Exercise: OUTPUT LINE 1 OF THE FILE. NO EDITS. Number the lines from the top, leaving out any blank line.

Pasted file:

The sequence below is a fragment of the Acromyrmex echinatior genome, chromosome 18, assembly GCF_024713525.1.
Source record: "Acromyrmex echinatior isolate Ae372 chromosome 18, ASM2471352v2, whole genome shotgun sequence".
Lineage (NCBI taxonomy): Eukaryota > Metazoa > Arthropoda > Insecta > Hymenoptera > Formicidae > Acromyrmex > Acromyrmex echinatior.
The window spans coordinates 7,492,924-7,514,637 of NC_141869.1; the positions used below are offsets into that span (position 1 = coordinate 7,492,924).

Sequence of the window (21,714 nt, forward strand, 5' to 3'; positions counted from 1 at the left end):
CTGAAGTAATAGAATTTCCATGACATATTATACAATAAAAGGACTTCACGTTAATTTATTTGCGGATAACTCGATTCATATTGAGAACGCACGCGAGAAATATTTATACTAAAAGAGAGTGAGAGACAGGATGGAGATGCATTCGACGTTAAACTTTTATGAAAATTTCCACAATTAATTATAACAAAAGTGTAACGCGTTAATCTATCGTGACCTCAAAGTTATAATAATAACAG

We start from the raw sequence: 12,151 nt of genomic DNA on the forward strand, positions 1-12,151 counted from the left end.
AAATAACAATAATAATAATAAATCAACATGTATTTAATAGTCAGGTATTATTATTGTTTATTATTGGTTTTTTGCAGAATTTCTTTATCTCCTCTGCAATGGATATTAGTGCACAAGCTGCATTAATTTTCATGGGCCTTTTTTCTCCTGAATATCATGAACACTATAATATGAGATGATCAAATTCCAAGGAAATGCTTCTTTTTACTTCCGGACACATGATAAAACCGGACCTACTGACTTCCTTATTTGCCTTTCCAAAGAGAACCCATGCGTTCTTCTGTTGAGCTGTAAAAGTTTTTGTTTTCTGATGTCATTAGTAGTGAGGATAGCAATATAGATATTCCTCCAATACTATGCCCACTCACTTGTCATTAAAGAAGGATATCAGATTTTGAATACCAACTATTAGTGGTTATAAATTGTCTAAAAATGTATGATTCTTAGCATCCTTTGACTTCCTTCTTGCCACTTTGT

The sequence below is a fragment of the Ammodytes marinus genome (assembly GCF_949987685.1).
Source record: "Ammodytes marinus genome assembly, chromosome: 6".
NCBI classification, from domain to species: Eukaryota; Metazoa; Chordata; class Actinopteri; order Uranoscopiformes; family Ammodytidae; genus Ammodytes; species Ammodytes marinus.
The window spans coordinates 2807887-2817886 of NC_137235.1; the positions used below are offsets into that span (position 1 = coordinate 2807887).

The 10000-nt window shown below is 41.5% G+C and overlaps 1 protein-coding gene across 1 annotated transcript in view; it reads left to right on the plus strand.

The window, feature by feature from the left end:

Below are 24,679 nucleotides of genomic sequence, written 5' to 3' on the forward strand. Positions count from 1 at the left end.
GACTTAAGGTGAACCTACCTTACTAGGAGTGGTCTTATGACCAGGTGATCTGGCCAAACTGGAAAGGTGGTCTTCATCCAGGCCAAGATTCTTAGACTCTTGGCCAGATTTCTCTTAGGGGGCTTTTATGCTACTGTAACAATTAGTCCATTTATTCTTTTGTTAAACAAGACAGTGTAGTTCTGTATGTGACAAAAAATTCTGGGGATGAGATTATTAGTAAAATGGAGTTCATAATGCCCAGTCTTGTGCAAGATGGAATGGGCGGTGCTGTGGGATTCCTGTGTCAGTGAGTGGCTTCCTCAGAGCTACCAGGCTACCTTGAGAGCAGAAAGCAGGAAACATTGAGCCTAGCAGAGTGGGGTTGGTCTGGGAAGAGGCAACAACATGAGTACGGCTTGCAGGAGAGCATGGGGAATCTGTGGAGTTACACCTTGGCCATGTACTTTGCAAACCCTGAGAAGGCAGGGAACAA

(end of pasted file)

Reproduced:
The sequence below is a fragment of the Acromyrmex echinatior genome, chromosome 18, assembly GCF_024713525.1.